In journalism, the writer has an incredible responsibility to remain impartial on whatever topic they’re covering and must present both sides of the story…no matter what. But that wasn’t the case here, and even as someone who was anti-gun at the time, I was outraged. I was downright enraged that there wasn’t one shred of speech from the other side. It had absolutely nothing to do with the topic (because again, I was very anti-gun back then), and everything to do with the gross irresponsibility of the writer, and editor. I would have been just as upset if the article were about lettuce. Every single story deserves both sides, and the public deserves to read the full picture.
Ironically enough, I was familiar with that law because my boyfriend at the time, with whom I had just purchased a home, made sure I was extremely informed because he was a licensed gun owner; he wanted to make sure I felt safe in our home and was educated about what he was legally obligated to do to ensure the guns were safely stored.
But for those who aren’t familiar with the state’s gun laws, the article conveyed the notion that all gun owners are a reckless danger to the children of our communities because safe storage isn’t required of legal gun owners, which is completely false. Yes, guns can be dangerous in the wrong hands. And that’s exactly why that safe-storage law was passed in 1998. But the article nonetheless conveyed the idea that gun owners have a choice when it comes to storing their guns, which is not the case. And the last thing this country needs is more misinformed people.
Right then and there, I asked my boyfriend, who was (and still is) the CEO/Founder of Alpha Concealment Systems, if he needed any freelance public relations help. I was driven to do my part to ensure that the entire story was being told, and that gun owners were given fair press coverage, whether or not I agreed with or liked firearms. I started helping out with their blog, social media, and even community outreach. I was amazed by how much I enjoyed learning about the firearms industry and giving gun owners a voice. It wasn’t long after that I applied for my license to carry and became a card-carrying member of the NRA. I am now a proud Republican.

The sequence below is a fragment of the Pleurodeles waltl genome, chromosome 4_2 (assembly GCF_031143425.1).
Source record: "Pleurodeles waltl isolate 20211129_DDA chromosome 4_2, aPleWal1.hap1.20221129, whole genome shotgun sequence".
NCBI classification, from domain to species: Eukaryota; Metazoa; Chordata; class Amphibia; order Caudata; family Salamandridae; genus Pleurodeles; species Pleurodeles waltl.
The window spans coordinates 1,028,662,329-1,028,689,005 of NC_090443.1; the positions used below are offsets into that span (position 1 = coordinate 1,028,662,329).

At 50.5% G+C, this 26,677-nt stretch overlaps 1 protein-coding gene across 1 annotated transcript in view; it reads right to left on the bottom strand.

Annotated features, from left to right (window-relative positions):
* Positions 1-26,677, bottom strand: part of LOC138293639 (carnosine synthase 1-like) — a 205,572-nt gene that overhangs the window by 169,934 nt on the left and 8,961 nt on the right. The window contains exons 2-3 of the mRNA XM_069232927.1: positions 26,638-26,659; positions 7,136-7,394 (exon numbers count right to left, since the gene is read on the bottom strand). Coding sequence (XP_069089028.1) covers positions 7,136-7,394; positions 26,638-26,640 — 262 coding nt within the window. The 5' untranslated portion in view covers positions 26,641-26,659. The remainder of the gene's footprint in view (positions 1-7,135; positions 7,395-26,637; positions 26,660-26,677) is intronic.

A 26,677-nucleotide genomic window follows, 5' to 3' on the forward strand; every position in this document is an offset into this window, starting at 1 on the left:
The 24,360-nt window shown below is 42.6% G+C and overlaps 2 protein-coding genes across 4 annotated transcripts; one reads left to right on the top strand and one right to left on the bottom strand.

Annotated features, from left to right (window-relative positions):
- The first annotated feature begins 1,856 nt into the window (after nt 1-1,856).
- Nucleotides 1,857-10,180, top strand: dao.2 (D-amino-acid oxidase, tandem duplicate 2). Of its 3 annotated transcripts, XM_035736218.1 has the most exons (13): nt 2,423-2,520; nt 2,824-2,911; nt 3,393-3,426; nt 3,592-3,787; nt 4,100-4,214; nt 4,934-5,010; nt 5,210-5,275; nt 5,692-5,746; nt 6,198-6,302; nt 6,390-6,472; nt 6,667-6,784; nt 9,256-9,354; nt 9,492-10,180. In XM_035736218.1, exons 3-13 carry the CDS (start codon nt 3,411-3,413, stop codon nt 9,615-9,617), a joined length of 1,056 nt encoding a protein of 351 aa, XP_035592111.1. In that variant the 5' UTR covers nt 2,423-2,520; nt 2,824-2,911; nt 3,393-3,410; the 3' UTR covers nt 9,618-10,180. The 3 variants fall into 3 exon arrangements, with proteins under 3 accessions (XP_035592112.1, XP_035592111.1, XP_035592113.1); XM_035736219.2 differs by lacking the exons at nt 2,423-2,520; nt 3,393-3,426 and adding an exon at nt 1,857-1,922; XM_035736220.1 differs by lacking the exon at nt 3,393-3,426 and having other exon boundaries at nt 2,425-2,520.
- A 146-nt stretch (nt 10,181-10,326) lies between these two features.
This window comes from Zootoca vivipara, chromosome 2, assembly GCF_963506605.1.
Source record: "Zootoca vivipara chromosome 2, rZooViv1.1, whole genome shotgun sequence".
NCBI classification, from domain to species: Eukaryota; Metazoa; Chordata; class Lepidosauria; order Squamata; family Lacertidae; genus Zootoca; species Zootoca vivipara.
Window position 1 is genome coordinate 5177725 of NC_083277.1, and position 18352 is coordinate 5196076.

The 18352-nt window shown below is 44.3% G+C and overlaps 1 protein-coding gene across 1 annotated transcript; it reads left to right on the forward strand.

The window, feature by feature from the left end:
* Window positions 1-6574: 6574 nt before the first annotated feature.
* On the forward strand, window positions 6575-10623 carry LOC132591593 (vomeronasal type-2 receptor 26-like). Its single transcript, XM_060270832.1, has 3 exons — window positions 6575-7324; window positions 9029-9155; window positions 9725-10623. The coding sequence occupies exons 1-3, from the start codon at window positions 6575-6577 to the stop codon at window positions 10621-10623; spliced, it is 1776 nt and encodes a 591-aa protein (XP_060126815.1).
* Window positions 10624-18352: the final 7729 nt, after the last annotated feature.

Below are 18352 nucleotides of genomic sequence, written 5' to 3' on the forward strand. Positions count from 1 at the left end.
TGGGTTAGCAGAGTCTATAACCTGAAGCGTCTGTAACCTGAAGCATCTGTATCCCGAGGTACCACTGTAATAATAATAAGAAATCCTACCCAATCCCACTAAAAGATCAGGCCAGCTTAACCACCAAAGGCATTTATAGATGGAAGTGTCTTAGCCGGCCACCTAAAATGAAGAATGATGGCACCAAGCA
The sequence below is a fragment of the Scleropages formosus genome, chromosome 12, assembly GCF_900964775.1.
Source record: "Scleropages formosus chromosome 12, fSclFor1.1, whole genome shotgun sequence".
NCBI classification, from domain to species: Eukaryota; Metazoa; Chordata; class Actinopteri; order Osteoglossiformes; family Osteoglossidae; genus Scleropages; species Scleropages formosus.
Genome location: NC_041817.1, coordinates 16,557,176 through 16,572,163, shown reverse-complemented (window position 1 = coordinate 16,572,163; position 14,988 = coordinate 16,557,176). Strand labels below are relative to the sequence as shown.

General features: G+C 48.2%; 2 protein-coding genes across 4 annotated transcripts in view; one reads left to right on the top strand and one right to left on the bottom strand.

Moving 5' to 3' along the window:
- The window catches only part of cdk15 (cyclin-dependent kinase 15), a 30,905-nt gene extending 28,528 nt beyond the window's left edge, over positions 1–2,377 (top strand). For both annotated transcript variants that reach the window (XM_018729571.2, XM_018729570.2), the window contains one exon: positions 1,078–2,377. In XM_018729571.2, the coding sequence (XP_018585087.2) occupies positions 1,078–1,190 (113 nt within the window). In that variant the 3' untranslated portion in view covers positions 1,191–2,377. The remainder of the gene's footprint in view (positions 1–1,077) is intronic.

Being a gun owner is a right, and when the media only presents one side of the issue, it paints a very negative picture and gives legal, law-abiding gun owners a really bad rap that they usually don’t deserve. We need to remember that gun ownership was just as important to America’s Founding Fathers as the right to free speech and freedom of religion, and that gun owners are not the enemy. In fact, studies show that somewhere around 3 percent of murders and crimes are committed with a firearm that is legally owned – the vast majority of firearms-related crimes are perpetrated by illegal gun owners. With something that is such a hot-button issue, it’s important to present all the facts so that people are not expressing opinions (and acting) out of ignorance.
Tell me more about Alpha Concealment. How long have you been working with them?
About six months after I began freelancing at Alpha, I became the wife of the CEO. It was about a week later that he told me he was moving the company to Pennsylvania; his investors were hopeful that the business could really spread its wings by moving to a gun-friendly state where we already had an extremely large customer base. I was hoping for a warmer state, like Arizona, but Pennsylvania it was, and I was taken along for the ride. That was two years ago.
Since then, we’ve grown exponentially, and are incredibly proud to say that we’re now the second largest manufacturer of custom Kydex holsters in the entire state – the largest in Western PA. We have an amazing team of people that puts their all into their work, and we know our products wouldn’t be the same without them. What sets us apart from the rest is that all of our products are expertly handcrafted, from start to finish, by hand. We don’t rely on machines to do our jobs for us, and we don’t skimp on quality, consistency or finishing. We keep things affordable for our customers, and we treat people the way we’d like to be treated – with fairness, integrity, and honesty.
In my role, I report directly to the CEO, which strangely enough, isn’t weird at all, considering he’s my husband. We’ve created a really great environment where ideas flourish and everyone is welcome to give their input, so there’s no special treatment for me whatsoever – everyone is equal, regardless of their job title and/or their relationship with someone else at the company. It’s awesome because this company is definitely male-dominated, and yet, I’m just like one of the guys. Nobody hits on me, nobody talks down to me, and no one ever underestimates me. It’s a really good feeling.